Michael Clark explains how the smaller, lighter styling of GFX100S makes its 100-megapixel sensor even more useful in his outdoor and action photography
“If you’re hanging out the back of a pickup truck that’s doing 60mph, and photographing downhill skaters racing just a few feet from the fender, then yeah,” laughs Michael Clark, “a smaller, lighter camera is going to give you some advantages!”
Combine that portability with the unrivalled image quality of a 100-megapixel larger format sensor, and you get a package that’s as versatile as it is powerful. We gave Michael the new FUJIFILM GFX100S to test on location and see how it matches up to its predecessor.
An internationally published outdoor photographer with decades of experience in adventure sports, Michael clearly puts himself in conditions as intense as those faced by the athletes he’s photographing. Starting as a climbing specialist, he now contributes editorially to the likes of National Geographic and Sports Illustrated, as well as creating for commercial clients including Nike, Apple, and Red Bull.
Moving to GFX100 with the launch of the camera in 2018, Michael says he was “at a stage in my career where I was up against the best photographers on the planet.” He adds: “Though I make a lot of action images, my peers on the portrait side of things are all shooting with medium format, and I wanted to up my game in the portraiture world to that level – something that would set me apart in my own genre pretty seriously. GFX100 has become my main camera, and I probably do 80% of my work with it at least.”
So what were his first impressions of GFX100S? “The size was a shock, for sure,” he says. “GFX100S is way smaller. Compared to the power it has, it’s tiny. So much closer to the size of a FUJIFILM X-T4. It’s going to be a revelation.”
Deciding to test the camera photographing downhill skaters in the vertiginous hills above Malibu, Michael’s short time with the new camera showed its versatility as he created a striking range of images, including studied portraits typical of a larger format approach, but also shutter-dragged action photos that you wouldn’t normally consider this kind of camera producing. “The real driving design concept of GFX100S,” says Michael, “is that it can be used in any situation where a DSLR would, so we wanted something action-based.”
And that brings us back to the pickup truck. Dialing a shutter speed that would pick up motion blur, then using a burst of flash to freeze the skater’s motion, this shutter-dragging technique is something Michael has done “throughout my career to add a sense of speed to these kinds of sports.” He explains: “With a really fast shutter speed, they’ll just be frozen, and it doesn’t necessarily convey the energy you feel in person. Technically it’s something you can do with any camera, but it’s certainly a rarity with a larger format body kicking out 100-megapixel images.”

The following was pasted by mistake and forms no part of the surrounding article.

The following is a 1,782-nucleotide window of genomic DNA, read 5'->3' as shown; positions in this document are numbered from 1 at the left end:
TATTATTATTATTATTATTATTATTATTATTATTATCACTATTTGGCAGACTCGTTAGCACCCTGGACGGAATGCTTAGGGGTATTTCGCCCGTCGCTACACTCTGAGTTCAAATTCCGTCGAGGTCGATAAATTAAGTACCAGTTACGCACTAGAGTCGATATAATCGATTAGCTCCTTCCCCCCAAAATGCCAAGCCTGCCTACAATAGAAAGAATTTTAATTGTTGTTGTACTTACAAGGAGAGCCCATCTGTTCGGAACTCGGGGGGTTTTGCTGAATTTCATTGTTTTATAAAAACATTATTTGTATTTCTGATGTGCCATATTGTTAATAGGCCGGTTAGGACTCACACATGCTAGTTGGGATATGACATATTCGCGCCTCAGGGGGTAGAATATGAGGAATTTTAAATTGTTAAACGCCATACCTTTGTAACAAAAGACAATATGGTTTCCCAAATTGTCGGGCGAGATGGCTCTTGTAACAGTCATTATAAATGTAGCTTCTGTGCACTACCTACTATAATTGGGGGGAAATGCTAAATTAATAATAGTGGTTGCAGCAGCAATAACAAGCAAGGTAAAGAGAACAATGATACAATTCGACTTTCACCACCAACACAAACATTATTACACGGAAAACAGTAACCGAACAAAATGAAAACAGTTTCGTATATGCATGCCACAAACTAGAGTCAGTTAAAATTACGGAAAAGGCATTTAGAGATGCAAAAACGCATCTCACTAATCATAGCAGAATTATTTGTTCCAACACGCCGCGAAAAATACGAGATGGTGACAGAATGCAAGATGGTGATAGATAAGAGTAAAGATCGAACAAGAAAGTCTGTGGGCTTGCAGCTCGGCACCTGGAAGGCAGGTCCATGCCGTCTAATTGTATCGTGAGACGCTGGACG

In practice, explains Michael, “the skater would be on the other side of the road, and we’d be right next to them, going the same speed. I had an assistant holding a boom arm out in the front and angled back at the skater with a big strobe on it. Everybody had a climbing harness on, and we were all clipped in, and so was the camera, but I was literally hanging out of the truck, holding the camera as low as possible and using the little LCD screen flipped out. It’s definitely somewhere that a bigger, heavier camera might have been harder to stabilize and certainly been more painful on my arm!”
Backing up those kinds of situations and allowing the huge reduction in the size of the camera is GFX100S’s new In-Body Image Stabilization (IBIS) system. A smaller unit than GFX100 and with an upgraded gyro sensor, it syncs with GF OIS lenses to give up to six stops of stabilization. And more importantly, the IBIS allows every one of those 102 million pixels to deliver the maximum resolution – even when the camera is being held out of a moving car.
“The IBIS was amazing,” says Michael, “and definitely came in handy for those motion blurred images where we were down below 1/10 sec, because even though you have the intentional movement to create the blur in the background, it still needs to be a stable motion for them to look smooth. It’s a huge deal for a camera of this resolution. I mean, to be able to use 1/10 sec handheld with a 100-megapixel camera… That’s just, you know, science fiction really.”
This was particularly clear in some of the images where the skaters got right up close to the truck. “Some of the images, where the skater is dead center and full of detail, really show what the camera can do,” says Michael. “In those, we had them holding on to the back of the truck and launching off just as we got to a part of the road where the strobes were set up. The timing was ridiculous to get them right between the lights, but I’m so happy that some of them worked out and were so full of detail.”
So, will GFX100S change the way Michael creates? “It’ll certainly mean I get to take a 100-megapixel camera with me on a wider variety of assignments,” he says. “Like, last year, I did a climb in the Himalayas and I took a FUJIFILM X-Pro3 with me because it’s tiny and light. But now I can do the same with GX100S and a couple small lenses, hiking hours into the back country and not really feeling like it’s a big deal.
“With those kind of crossover outdoor climbing and trekking situations, it’s all about how the ounces add up, and this feels like a very streamlined kit to me. And the battery life is looking great, too. So if you’re going somewhere where it’s going to be epically beautiful, having 100 megapixels is a huge difference in terms of final image quality. For sure, this will be my new main camera and GFX100 will be the backup from now on.”
Watch our exclusive video to go behind the scenes and discover how Michael used GFX100S to create these awesome images!